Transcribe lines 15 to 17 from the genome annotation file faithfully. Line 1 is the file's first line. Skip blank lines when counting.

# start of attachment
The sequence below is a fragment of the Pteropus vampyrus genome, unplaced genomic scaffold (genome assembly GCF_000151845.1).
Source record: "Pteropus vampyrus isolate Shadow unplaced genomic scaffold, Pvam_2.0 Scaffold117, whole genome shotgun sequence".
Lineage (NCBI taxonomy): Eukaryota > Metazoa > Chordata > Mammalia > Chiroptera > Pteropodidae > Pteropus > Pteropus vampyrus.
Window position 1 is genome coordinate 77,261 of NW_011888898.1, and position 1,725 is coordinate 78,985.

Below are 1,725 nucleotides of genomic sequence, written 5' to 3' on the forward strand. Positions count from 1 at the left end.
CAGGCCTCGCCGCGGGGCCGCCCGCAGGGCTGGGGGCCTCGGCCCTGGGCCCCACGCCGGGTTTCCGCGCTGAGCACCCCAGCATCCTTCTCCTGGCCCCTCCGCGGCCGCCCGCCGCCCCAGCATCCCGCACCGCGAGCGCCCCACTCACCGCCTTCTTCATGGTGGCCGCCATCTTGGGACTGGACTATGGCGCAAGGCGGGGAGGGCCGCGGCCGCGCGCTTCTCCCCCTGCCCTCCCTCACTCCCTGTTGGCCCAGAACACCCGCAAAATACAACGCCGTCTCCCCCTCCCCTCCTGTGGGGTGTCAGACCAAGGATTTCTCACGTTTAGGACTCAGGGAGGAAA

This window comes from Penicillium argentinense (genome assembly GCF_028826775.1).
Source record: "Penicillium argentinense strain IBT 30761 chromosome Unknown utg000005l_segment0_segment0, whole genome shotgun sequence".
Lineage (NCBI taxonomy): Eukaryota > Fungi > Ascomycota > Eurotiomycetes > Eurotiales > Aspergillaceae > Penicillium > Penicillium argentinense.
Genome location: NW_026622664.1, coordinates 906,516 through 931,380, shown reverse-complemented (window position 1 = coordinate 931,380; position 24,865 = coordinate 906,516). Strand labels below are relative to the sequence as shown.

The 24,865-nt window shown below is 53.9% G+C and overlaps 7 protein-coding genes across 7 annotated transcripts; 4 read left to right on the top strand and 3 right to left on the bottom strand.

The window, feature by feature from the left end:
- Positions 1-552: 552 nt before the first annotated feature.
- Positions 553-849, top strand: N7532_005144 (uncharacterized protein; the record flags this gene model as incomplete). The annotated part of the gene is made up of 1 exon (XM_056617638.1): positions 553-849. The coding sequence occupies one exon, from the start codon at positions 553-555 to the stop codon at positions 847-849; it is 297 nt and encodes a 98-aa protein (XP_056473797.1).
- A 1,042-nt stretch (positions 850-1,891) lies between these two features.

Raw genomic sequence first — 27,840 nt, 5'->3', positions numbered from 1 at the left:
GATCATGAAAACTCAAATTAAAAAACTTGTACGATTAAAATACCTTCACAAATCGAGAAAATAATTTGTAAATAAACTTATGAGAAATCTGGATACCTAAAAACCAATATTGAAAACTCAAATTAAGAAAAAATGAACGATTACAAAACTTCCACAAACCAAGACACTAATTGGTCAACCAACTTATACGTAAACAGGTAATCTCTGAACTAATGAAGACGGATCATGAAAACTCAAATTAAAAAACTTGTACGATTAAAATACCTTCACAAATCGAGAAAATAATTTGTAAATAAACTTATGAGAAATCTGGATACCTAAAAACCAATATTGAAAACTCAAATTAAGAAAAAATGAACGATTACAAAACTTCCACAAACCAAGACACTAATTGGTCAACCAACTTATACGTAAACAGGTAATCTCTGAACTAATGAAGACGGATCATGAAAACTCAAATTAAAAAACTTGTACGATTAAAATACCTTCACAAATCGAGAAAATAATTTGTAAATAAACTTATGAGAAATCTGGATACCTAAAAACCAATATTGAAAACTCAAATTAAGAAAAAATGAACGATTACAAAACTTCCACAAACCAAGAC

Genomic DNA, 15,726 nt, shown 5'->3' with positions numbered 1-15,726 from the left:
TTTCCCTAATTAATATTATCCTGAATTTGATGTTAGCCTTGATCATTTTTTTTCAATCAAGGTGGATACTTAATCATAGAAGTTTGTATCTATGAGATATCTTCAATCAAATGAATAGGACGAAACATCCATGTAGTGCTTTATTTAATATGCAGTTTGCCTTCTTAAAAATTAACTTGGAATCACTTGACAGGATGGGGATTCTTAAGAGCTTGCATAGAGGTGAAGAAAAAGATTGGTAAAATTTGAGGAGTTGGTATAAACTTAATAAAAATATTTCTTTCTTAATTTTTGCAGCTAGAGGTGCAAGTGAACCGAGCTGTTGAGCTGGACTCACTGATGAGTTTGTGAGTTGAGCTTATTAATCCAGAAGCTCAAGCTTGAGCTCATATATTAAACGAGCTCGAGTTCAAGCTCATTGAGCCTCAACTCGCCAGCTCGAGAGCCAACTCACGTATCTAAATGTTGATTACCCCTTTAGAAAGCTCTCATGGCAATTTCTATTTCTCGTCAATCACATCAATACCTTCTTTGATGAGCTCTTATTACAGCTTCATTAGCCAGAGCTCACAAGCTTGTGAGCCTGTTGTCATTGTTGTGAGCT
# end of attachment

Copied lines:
- A 1,042-nt stretch (positions 850-1,891) lies between these two features.

Raw genomic sequence first — 27,840 nt, 5'->3', positions numbered from 1 at the left:
GATCATGAAAACTCAAATTAAAAAACTTGTACGATTAAAATACCTTCACAAATCGAGAAAATAATTTGTAAATAAACTTATGAGAAATCTGGATACCTAAAAACCAATATTGAAAACTCAAATTAAGAAAAAATGAACGATTACAAAACTTCCACAAACCAAGACACTAATTGGTCAACCAACTTATACGTAAACAGGTAATCTCTGAACTAATGAAGACGGATCATGAAAACTCAAATTAAAAAACTTGTACGATTAAAATACCTTCACAAATCGAGAAAATAATTTGTAAATAAACTTATGAGAAATCTGGATACCTAAAAACCAATATTGAAAACTCAAATTAAGAAAAAATGAACGATTACAAAACTTCCACAAACCAAGACACTAATTGGTCAACCAACTTATACGTAAACAGGTAATCTCTGAACTAATGAAGACGGATCATGAAAACTCAAATTAAAAAACTTGTACGATTAAAATACCTTCACAAATCGAGAAAATAATTTGTAAATAAACTTATGAGAAATCTGGATACCTAAAAACCAATATTGAAAACTCAAATTAAGAAAAAATGAACGATTACAAAACTTCCACAAACCAAGAC